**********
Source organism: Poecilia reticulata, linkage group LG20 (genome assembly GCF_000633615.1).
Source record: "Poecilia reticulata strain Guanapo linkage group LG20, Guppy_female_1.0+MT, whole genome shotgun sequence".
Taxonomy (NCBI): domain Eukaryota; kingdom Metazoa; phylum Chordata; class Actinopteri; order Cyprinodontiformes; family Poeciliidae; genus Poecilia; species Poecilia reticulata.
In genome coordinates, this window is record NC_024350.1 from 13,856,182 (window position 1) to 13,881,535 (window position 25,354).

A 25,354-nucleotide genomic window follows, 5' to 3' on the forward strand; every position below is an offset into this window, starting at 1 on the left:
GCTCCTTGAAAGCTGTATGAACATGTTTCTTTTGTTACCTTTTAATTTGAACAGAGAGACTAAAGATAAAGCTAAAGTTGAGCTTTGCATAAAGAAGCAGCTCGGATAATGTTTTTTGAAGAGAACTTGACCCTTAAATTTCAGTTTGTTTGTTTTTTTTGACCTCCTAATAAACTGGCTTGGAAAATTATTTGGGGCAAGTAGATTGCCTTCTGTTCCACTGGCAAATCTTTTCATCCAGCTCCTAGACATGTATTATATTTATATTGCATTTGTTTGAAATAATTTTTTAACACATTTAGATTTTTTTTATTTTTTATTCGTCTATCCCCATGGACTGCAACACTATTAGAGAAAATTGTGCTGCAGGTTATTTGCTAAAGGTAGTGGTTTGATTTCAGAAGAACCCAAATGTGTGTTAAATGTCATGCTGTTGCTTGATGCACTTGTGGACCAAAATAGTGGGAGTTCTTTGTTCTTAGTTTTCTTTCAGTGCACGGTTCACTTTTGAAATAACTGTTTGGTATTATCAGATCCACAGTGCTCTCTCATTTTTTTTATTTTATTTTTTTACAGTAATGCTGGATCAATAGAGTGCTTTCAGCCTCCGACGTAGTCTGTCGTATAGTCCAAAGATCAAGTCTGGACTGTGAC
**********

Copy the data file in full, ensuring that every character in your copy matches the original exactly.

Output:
Source organism: Poecilia reticulata, linkage group LG20 (genome assembly GCF_000633615.1).
Source record: "Poecilia reticulata strain Guanapo linkage group LG20, Guppy_female_1.0+MT, whole genome shotgun sequence".
Taxonomy (NCBI): domain Eukaryota; kingdom Metazoa; phylum Chordata; class Actinopteri; order Cyprinodontiformes; family Poeciliidae; genus Poecilia; species Poecilia reticulata.
In genome coordinates, this window is record NC_024350.1 from 13,856,182 (window position 1) to 13,881,535 (window position 25,354).

A 25,354-nucleotide genomic window follows, 5' to 3' on the forward strand; every position below is an offset into this window, starting at 1 on the left:
GCTCCTTGAAAGCTGTATGAACATGTTTCTTTTGTTACCTTTTAATTTGAACAGAGAGACTAAAGATAAAGCTAAAGTTGAGCTTTGCATAAAGAAGCAGCTCGGATAATGTTTTTTGAAGAGAACTTGACCCTTAAATTTCAGTTTGTTTGTTTTTTTTGACCTCCTAATAAACTGGCTTGGAAAATTATTTGGGGCAAGTAGATTGCCTTCTGTTCCACTGGCAAATCTTTTCATCCAGCTCCTAGACATGTATTATATTTATATTGCATTTGTTTGAAATAATTTTTTAACACATTTAGATTTTTTTTATTTTTTATTCGTCTATCCCCATGGACTGCAACACTATTAGAGAAAATTGTGCTGCAGGTTATTTGCTAAAGGTAGTGGTTTGATTTCAGAAGAACCCAAATGTGTGTTAAATGTCATGCTGTTGCTTGATGCACTTGTGGACCAAAATAGTGGGAGTTCTTTGTTCTTAGTTTTCTTTCAGTGCACGGTTCACTTTTGAAATAACTGTTTGGTATTATCAGATCCACAGTGCTCTCTCATTTTTTTTATTTTATTTTTTTACAGTAATGCTGGATCAATAGAGTGCTTTCAGCCTCCGACGTAGTCTGTCGTATAGTCCAAAGATCAAGTCTGGACTGTGAC